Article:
Three Electrocuted on Farm in Georgia
The National Institute for Occupational Safety and Health (NIOSH), Division of Safety Research (DSR) is currently conducting the Fatal Accident Circumstances and Epidemiology (FACE) Project, which is focusing primarily upon selected electrical-related and confined space-related fatalities. By scientifically collecting data from a sample of fatal accidents, it will be possible to identify and rank factors that influence the risk of fatal injuries for selected employees.
On October 18, 1985, three men (the owner and two employees) on a small farm were moving a grain auger when it contacted a 7200 volt power line. All three workers were electrocuted. THIS INCIDENT IS ALMOST IDENTICAL TO FACE-86-7.
Officials of the Georgia Department of Human Resources notified DSR of these fatalities and requested technical assistance. This case has been included in the FACE Project. A research team (a medical officer and a research industrial hygienist) met with the local sheriff at his office and discussed the triple fatality. The sheriff requested that "no investigation" of the site be conducted for reasons that were not explained. The manager of the local power company was interviewed. The sheriff and the manager of the power company provided minimal information.
Background/Overview of Employer's Safety Program:
The farm (less than 200 acres) is a small family operation, employing two or three extra workers at harvest time. The owner of the farm (a 61-year-old male) usually worked the farm with his son. At the time of the accident two extra workers (a 21-year-old male and a 49-year-old male) were hired on a part-time basis The farm had no written safety policy.
Synopsis of Events:
On October 18, 1985, at approximately 8:00 a.m. two farm workers and the owner were moving a portable grain auger when the accident occurred. The auger is approximately 50 feet long, has inflatable-type car tires, and weighs several hundred pounds. The auger can be raised or lowered by a hand crank that is attached to a steel cable pulley system. Common practice for moving the auger is to have it lowered for stability (with the auger in the raised position it is unstable). The auger was to be moved from a grain bin, which is approximately 30 feet high to a different location to load grain on a truck. To move the auger it must be raised higher to allow the top flap to clear the bin and allow the bottom to telescope out of the ground loading ditch. It is estimated that the auger was raised to a height of 35 feet to enable the workers to back it away from the dryer bin. The workmen were positioned around the rear of the auger to move it to the new location.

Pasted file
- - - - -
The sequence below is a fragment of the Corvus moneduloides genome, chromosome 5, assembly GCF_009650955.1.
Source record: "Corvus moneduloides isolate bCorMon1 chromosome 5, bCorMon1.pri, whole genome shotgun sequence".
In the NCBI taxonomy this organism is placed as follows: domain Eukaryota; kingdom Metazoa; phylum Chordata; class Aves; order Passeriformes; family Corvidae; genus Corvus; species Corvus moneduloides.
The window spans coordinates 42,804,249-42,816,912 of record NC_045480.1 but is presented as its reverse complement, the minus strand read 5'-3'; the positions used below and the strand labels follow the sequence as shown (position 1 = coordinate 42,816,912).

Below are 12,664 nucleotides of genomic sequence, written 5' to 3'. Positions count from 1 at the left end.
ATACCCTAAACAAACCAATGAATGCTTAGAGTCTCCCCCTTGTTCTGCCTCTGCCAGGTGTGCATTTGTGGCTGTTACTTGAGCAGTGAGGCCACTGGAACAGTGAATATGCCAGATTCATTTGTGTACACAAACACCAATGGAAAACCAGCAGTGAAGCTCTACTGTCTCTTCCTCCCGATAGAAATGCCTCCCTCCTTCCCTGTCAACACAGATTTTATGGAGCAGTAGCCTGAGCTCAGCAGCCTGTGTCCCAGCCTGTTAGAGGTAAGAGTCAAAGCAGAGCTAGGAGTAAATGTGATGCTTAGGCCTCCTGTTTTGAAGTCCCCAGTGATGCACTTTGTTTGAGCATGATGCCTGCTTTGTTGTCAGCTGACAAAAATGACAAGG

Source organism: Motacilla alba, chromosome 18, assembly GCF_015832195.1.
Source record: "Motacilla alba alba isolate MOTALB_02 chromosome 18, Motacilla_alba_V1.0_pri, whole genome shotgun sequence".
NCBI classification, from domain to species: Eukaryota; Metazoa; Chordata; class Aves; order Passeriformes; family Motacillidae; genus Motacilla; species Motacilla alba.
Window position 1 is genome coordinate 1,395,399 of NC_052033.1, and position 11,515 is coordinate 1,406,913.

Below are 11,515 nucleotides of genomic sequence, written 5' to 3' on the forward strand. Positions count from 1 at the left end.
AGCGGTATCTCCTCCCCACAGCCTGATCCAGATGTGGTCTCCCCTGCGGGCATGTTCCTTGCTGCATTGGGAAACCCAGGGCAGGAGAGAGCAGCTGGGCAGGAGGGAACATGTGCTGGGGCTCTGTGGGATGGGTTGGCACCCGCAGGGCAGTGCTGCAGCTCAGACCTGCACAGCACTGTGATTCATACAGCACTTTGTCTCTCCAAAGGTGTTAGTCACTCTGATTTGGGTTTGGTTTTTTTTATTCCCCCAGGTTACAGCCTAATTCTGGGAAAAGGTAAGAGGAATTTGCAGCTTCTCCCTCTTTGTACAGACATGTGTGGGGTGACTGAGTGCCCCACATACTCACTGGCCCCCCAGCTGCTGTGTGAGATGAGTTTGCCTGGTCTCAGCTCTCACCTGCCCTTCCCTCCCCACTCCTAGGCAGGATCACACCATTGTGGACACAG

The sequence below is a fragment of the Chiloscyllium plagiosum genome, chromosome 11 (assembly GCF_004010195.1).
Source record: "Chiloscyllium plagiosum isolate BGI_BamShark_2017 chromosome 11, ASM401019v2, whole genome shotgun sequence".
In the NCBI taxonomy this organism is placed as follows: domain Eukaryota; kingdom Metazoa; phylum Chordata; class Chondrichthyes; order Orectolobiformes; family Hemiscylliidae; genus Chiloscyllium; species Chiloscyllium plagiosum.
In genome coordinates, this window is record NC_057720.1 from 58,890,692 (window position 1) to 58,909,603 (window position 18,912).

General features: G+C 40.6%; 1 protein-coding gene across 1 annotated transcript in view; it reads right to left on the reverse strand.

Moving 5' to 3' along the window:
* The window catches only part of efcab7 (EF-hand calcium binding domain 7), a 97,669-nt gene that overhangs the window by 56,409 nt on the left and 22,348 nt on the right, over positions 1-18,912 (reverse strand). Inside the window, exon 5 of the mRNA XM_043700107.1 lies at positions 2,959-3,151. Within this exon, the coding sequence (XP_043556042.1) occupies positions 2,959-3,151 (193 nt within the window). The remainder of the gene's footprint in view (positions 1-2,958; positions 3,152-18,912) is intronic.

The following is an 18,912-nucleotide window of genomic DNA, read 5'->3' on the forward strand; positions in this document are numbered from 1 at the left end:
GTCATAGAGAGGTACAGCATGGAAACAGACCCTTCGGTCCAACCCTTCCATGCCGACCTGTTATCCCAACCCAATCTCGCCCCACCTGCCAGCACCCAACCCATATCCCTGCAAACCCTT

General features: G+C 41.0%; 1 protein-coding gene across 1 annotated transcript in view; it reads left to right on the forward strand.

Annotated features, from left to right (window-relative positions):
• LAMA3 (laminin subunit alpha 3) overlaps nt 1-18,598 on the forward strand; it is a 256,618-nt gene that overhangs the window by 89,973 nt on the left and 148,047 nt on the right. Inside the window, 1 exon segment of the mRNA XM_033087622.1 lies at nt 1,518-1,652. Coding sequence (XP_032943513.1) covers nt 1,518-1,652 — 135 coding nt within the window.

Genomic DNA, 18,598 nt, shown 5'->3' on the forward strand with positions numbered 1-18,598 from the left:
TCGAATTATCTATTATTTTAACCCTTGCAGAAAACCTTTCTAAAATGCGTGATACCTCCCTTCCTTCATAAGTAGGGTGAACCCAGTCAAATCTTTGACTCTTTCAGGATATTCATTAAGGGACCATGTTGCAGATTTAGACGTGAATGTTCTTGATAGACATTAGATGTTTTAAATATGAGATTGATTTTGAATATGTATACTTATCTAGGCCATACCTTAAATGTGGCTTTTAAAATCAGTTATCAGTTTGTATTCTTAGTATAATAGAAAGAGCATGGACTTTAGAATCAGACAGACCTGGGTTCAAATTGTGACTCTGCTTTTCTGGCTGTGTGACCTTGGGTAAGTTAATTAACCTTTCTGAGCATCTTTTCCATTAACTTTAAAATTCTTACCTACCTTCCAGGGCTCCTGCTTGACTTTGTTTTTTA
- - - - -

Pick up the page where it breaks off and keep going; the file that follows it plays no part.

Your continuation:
The workmen lifted the rear of the auger and pulled it back approximately 15 feet from the grain bin. At this point the auger was on a 45o angle. The workmen then swiveled the rear of the auger 90o to allow a straight path to the truck that was to be loaded with grain. However, approximately 40 yards straight ahead of the auger (at an elevation of 25 feet) was a 7200 volt power line. As the workmen pushed the auger forward, it went between the 7200 volt primary and the neutral, contacting the primary line. All three workers were electrocuted.
Cause of Death:
The coroner's report is not available at this time.
Recommendation #1: Employers should identify safety hazards that may be encountered on the farm.
Discussion: A survey of the farm should be completed that identifies hazards. These hazards should be discussed with the workmen (i.e., the location of overhead power lines, etc.). Necessary precautions should be stressed to all farm personnel.
Recommendation #2: Employers should stress safe movement of farm equipment.
Discussion: Equipment that is moved to different locations on the farm may present a safety hazard, especially when moved under power lines. All equipment (augers) should be lowered to a safe transporting position before being moved from one location to another.
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- Page last reviewed: November 18, 2015
- Page last updated: October 15, 2014
- Content source:
- National Institute for Occupational Safety and Health Division of Safety Research